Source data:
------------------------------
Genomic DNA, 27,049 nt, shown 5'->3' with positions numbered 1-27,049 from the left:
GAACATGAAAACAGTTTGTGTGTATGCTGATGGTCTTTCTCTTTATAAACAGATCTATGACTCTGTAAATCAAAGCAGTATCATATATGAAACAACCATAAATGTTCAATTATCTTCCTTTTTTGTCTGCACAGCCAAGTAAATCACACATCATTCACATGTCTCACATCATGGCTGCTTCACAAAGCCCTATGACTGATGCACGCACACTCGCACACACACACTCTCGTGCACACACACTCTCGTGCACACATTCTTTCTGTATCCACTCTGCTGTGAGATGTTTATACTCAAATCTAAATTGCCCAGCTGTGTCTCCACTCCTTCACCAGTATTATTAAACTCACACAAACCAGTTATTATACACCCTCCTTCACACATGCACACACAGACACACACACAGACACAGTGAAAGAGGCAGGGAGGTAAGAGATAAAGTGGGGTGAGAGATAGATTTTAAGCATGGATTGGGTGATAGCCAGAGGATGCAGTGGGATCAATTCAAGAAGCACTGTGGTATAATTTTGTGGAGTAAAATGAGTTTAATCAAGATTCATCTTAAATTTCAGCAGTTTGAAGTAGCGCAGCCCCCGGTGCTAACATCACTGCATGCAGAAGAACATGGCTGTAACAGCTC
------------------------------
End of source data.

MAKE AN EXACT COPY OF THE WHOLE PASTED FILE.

Genomic DNA, 27,049 nt, shown 5'->3' with positions numbered 1-27,049 from the left:
GAACATGAAAACAGTTTGTGTGTATGCTGATGGTCTTTCTCTTTATAAACAGATCTATGACTCTGTAAATCAAAGCAGTATCATATATGAAACAACCATAAATGTTCAATTATCTTCCTTTTTTGTCTGCACAGCCAAGTAAATCACACATCATTCACATGTCTCACATCATGGCTGCTTCACAAAGCCCTATGACTGATGCACGCACACTCGCACACACACACTCTCGTGCACACACACTCTCGTGCACACATTCTTTCTGTATCCACTCTGCTGTGAGATGTTTATACTCAAATCTAAATTGCCCAGCTGTGTCTCCACTCCTTCACCAGTATTATTAAACTCACACAAACCAGTTATTATACACCCTCCTTCACACATGCACACACAGACACACACACAGACACAGTGAAAGAGGCAGGGAGGTAAGAGATAAAGTGGGGTGAGAGATAGATTTTAAGCATGGATTGGGTGATAGCCAGAGGATGCAGTGGGATCAATTCAAGAAGCACTGTGGTATAATTTTGTGGAGTAAAATGAGTTTAATCAAGATTCATCTTAAATTTCAGCAGTTTGAAGTAGCGCAGCCCCCGGTGCTAACATCACTGCATGCAGAAGAACATGGCTGTAACAGCTC